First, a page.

Port investment pays off
The return on an almost $10 million investment at the Port of Mackay has been tested and measured.
North Queensland Bulk Ports completed upgrades to berths 3 and 4 over the last 18 months.
Stevedore NSS discharged one of the world’s largest automobile roll-on roll-off (RORO) vessels in ten hours this week.
The Höegh Trapper, was shipping new and used mining vehicles and machinery destined for the Bowen Basin.
At almost 200m long and with the capacity to carry up to 8,500 cars, it is one of the largest of its type in the world.
The discharge would have taken three days using conventional cranes said NSS Mackay Coordinator Kevin Virgona.
“On RORO vessels, static pieces (of cargo) are loaded onto Mafi Trailers. A tug slots into the trailer which also allows quick discharge,” Mr Virgona said.
“This is the third and largest RORO vessel we’ve handled in Mackay. It was all mining equipment. Dump trucks and loaders, trays, cranes, excavators and components.
“The seven NSS staff handled the discharge quite easily. There’s greater capacity (at the berth) after the upgrade and there’s plenty of room at the port for that type of cargo.”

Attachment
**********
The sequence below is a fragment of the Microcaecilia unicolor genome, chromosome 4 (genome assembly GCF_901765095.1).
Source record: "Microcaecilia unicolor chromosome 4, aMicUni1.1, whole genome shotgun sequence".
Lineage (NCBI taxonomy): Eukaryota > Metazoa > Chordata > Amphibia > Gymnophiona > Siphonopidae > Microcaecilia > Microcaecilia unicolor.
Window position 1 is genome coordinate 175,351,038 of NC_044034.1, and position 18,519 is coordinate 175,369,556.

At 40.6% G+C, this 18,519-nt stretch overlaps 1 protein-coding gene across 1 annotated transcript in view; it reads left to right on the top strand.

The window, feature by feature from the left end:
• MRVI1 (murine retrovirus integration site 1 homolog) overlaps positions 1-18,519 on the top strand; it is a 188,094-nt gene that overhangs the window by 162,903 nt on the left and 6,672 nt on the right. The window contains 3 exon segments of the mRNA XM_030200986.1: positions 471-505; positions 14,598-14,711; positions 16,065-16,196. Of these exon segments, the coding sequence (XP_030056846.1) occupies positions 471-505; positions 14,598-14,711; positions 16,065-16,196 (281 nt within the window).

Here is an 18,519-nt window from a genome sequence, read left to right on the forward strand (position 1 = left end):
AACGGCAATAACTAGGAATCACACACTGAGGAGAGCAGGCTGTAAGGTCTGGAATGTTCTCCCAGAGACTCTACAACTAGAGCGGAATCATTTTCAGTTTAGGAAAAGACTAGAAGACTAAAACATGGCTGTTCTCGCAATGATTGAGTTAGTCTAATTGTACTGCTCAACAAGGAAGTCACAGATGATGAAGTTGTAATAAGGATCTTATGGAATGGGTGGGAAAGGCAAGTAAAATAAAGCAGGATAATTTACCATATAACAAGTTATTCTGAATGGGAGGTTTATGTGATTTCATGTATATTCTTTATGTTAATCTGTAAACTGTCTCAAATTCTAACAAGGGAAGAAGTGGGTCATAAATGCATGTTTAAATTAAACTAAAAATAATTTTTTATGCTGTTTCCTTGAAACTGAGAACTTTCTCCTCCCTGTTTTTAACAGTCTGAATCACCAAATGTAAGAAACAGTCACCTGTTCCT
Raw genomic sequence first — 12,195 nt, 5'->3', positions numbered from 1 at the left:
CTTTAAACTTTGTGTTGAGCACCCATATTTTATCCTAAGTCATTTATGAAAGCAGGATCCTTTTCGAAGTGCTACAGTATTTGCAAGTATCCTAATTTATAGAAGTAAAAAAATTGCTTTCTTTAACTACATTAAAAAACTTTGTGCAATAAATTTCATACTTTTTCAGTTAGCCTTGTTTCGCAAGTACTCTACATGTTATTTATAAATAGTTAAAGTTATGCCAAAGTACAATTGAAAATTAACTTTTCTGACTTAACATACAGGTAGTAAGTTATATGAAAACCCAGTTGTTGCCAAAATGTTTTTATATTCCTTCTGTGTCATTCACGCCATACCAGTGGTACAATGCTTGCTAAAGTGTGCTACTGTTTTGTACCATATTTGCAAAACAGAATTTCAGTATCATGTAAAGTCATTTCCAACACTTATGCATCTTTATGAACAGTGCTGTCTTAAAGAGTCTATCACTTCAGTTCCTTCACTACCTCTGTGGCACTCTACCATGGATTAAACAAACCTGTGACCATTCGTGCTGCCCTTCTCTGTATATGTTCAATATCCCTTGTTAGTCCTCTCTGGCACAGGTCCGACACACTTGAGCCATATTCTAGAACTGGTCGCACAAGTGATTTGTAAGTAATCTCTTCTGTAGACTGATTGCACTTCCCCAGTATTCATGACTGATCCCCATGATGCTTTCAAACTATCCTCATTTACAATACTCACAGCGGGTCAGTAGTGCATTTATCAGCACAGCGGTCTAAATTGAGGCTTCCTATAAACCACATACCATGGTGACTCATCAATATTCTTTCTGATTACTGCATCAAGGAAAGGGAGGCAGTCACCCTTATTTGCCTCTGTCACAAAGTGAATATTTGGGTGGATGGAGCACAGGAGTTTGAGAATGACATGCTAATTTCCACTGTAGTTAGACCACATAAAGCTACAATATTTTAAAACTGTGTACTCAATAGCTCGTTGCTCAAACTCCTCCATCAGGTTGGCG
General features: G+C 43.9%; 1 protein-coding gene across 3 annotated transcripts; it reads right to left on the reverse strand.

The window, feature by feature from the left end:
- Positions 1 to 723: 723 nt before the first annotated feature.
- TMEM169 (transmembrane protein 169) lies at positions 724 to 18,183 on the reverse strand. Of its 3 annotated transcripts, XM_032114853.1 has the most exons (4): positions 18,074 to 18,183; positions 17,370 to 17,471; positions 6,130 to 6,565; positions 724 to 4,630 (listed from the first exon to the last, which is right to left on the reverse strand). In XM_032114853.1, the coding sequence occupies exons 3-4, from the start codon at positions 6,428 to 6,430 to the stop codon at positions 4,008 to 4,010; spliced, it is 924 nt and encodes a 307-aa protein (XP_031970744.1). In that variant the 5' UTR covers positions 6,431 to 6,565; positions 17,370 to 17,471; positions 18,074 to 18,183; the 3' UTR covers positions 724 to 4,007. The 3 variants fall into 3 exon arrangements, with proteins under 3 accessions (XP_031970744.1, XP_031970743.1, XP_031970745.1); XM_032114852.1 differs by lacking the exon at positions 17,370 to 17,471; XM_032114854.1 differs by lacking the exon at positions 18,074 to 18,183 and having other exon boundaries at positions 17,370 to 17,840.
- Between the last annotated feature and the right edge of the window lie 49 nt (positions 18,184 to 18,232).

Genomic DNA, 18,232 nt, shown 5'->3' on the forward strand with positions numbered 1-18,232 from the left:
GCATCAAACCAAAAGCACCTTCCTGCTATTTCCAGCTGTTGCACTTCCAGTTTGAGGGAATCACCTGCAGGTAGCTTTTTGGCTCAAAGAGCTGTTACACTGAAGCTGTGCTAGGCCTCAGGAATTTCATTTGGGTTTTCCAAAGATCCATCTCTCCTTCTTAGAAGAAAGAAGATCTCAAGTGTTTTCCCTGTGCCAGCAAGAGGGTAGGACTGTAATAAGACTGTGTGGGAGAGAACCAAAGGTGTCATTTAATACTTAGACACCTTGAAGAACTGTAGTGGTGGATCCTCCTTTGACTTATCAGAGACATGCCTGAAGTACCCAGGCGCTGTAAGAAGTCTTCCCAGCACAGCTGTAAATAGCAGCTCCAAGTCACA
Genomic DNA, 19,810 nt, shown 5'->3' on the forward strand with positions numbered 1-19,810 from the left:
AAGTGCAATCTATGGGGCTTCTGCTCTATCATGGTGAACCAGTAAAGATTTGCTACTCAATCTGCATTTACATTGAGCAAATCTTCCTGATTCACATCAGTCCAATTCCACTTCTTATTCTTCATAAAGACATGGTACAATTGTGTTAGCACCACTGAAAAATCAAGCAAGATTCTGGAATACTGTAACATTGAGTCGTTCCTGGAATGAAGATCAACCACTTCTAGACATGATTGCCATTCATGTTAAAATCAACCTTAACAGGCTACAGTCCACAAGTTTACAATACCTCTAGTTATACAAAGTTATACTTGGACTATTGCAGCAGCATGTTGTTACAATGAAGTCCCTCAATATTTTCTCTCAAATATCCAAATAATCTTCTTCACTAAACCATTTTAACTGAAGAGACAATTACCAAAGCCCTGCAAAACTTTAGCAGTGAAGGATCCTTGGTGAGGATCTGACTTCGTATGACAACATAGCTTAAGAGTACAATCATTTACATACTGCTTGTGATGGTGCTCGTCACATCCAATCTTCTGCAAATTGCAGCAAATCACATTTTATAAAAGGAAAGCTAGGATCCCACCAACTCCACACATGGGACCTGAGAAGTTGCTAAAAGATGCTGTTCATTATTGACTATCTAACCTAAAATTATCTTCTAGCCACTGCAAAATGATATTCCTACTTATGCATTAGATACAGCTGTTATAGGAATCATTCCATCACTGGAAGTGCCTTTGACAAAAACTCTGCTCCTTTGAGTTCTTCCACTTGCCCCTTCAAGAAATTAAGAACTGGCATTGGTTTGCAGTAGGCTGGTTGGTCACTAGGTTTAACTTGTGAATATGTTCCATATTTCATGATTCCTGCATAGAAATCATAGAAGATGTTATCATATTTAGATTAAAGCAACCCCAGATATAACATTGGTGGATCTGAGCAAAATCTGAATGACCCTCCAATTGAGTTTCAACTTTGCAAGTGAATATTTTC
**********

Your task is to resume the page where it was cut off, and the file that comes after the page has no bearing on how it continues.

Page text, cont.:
North Queensland Bulk Ports said Höegh had committed a fourth RoRo vessel to berth at the Port of Mackay in April, demonstrating the international shipping company’s satisfaction with the port’s facilities and associated logistics.
NQBP chief executive officer Nicolas Fertin said the upgrade that enabled large, international RoRo vessels to the port also had a flow-on effect for the community.
“Large mining equipment can now be shipped directly to the region and assembled locally, providing the opportunity for local jobs growth,” he said.
Significantly, this is the first time that the Port of Mackay will facilitate an exchange of import, export and coastal cargoes at the one time.
Norwegian-based Höegh Autoliners has increased its direct shipping service to Australia and New Zealand from the USA and Mexico, providing Mackay and the Bowen Basin with a direct link to North American mining equipment manufacturers.
"Our New Horizon class vessels are designed with this kind of over-dimensional cargo in mind, and it is great to have an opportunity to serve our customers better by landing their cargo closer to its final destination," Höegh’s Australian representative Brendan Wallis said.
When the Port of Townsville set out to investigate some unusual activity around one of its marine water monitoring sites in Cleveland Bay, it discover...